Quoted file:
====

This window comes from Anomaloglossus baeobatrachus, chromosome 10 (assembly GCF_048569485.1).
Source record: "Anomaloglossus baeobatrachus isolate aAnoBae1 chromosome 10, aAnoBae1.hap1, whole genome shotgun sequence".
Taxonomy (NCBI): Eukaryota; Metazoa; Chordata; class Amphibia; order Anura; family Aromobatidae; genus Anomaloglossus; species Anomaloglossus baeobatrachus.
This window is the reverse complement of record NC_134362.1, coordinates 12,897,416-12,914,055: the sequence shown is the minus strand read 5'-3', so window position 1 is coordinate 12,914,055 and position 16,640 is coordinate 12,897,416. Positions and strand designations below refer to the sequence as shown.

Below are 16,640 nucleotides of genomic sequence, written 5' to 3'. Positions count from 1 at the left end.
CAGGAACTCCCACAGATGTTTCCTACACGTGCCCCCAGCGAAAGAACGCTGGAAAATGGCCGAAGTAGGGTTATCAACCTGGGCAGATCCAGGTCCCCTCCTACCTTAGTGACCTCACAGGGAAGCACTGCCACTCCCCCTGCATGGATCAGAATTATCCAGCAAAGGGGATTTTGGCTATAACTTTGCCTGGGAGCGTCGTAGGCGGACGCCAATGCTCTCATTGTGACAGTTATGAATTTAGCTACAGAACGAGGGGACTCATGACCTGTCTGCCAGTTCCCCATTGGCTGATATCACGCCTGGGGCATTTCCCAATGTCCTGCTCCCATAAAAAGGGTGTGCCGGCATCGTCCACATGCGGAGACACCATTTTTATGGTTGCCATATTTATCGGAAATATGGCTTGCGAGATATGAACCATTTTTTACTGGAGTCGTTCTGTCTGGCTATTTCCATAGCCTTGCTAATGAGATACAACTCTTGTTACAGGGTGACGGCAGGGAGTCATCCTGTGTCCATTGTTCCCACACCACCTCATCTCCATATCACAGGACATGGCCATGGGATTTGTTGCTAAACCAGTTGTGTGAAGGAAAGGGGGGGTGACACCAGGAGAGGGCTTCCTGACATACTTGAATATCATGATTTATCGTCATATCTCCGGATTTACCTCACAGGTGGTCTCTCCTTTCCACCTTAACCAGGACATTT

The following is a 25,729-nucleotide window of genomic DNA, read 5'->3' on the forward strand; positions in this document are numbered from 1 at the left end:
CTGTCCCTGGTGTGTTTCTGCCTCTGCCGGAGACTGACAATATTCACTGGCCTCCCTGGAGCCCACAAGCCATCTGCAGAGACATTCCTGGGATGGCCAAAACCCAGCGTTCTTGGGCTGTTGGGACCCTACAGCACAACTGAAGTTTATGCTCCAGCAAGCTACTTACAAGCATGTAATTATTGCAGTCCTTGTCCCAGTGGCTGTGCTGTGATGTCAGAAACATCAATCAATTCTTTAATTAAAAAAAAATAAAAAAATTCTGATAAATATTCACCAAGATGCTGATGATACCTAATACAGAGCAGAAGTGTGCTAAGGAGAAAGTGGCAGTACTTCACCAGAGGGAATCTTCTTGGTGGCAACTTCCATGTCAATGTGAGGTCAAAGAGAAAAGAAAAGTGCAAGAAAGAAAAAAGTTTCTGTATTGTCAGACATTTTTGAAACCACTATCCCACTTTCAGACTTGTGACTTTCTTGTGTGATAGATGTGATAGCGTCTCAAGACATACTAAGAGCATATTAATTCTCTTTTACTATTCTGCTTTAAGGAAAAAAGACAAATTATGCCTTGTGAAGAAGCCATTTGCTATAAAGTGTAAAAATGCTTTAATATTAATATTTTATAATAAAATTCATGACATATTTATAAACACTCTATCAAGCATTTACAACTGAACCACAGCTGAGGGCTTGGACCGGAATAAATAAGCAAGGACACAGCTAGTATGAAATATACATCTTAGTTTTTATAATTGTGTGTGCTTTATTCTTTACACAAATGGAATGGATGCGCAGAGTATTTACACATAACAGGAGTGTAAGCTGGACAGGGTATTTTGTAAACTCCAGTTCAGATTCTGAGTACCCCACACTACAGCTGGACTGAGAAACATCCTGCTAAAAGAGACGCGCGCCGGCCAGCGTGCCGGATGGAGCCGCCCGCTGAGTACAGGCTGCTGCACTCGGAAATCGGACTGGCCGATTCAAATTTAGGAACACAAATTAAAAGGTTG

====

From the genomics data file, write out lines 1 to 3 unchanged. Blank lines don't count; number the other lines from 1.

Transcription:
This window comes from Anomaloglossus baeobatrachus, chromosome 10 (assembly GCF_048569485.1).
Source record: "Anomaloglossus baeobatrachus isolate aAnoBae1 chromosome 10, aAnoBae1.hap1, whole genome shotgun sequence".
Taxonomy (NCBI): Eukaryota; Metazoa; Chordata; class Amphibia; order Anura; family Aromobatidae; genus Anomaloglossus; species Anomaloglossus baeobatrachus.